Braking system help

Our team was wondering how people are using brakes to not get pushed around. we have a four motor drive and are using all 12 motors. we tried using 2 high traction and 2 omni and are still able to get pushed around plus our turning radius is severely effected. I would like to know your opinions.

I’m assuming you have a tank drive.

Try using 6 wheels, geared together. The front and back wheels should be omni, and the middle wheels should be high traction. That way you can turn more easily, and it will be harder to push you.

If you have an omni drive (anything that can strafe), you can also keep people from pushing you just by giving slight power in the opposite direction.

The size of the wheels is slightly different by a tiny little bit. So prepare for that rockin.

Oh, I didn’t know that. Which is bigger?


So both omnis would touch the ground, and the traction wheels wouldn’t… So that wouldn’t help you at all, my bad.

The issue with break system is you don’t necessarily need it if you think about it this way:
When the opponents are trying to push you, it’s either you have 2-3 orange balls or you are a really high scoring robot. When the opponents are spending a lot of time pushing you around, they are not able to score, but you can maybe juke them out and score. When opponents are scoring, they can’t score. That is our logic here. Brake system also takes away 2 slots in pneumatic so you only have 10 motors left. IT greatly affects your robot design and ability

I agree with this for this years game. Although, being able to defend yourself was a key strategy in both toss up and sack attack, I believe a lot of it is now tactical driving. Don’t try to quarrel with a defending bot when you can avoid it. I think the best defense will be a fast robot that can just bump the opposing alliance off target whenever it tries to score while still scoring itself.
Might make some mad opposing teams though.

@ThunderRobotics I’m sorry.

Bad movie, good quote… and great strategy.
No, no, he didn’t slam you, he didn’t bump you, he didn’t nudge you… he rubbed you. And rubbin, son, is racin’.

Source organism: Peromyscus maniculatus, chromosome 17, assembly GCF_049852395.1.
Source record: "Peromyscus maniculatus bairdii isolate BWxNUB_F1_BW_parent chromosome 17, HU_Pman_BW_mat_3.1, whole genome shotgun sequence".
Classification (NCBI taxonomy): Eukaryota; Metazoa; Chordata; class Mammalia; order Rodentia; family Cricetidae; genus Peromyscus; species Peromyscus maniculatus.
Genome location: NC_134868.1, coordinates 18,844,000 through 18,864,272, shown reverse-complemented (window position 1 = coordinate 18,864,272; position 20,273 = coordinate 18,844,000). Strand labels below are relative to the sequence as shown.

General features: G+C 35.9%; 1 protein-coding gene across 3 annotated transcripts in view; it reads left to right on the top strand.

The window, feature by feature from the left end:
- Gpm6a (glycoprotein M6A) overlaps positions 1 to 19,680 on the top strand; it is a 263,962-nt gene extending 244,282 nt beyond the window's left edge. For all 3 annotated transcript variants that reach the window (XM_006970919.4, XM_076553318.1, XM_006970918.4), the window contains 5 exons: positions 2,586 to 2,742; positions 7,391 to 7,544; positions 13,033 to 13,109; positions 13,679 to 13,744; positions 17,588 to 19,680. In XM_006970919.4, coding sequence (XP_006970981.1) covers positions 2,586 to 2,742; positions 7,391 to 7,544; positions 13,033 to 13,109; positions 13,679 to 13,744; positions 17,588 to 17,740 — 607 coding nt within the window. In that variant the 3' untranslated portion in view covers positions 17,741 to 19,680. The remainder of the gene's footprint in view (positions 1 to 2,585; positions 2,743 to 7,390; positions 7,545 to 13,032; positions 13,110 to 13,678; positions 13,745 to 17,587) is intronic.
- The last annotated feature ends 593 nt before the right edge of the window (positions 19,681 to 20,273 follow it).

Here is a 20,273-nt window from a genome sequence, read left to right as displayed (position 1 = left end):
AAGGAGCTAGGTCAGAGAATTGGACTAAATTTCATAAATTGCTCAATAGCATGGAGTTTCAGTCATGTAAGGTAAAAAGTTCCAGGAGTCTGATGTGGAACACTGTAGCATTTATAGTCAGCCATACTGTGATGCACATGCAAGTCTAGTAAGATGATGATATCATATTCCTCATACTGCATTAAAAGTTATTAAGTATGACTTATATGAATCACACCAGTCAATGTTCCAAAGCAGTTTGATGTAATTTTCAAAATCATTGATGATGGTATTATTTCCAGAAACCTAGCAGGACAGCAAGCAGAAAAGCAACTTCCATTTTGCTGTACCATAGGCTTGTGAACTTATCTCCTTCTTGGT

We had a 6 wheel drive in toss up with tractions in the middle, and we mounted the middle wheels so it is a few spacers lower. That way, on a solid, flat surface the robot actually teeters back and forth a little bit, but on the foam tiles it gives excellent traction and makes it virtually impossible to be pushed.

If you are using the 4" wheels, attach one of the High Strength 4" Traction Tires to a 30t HS Sprocket. Those provide more traction than the generic 4" traction tires.

To make the radius the same on the 4" wheels, you can wrap 2 rubber bands on the inside of the tires. Makes putting the tires back on pretty difficult, but it works well.

I would recommend making a pneumatic brake as it is highly effective. My team’s bot isn’t that big (about 15x15x15) and when we had our brake on and asked bigger bots to push us, they couldn’t.

ok so i did the 6 wheel drive and the high traction is not touching the ground and have an idea to make suspension for it but not sure if its the best idea.

Another option could be shimming the 4" wheels. You end up not having a continuous c channel front to back. The wheel that is smaller should be shimmed down with 1x25 pieces to the height differential. So instead of dynamically doing it with rubber bands you could statically shim them in place.

Downside is it makes any connections to that shimmed wheel area more difficult. Gearing that wheel is not nice and forces you to chain or direct drive.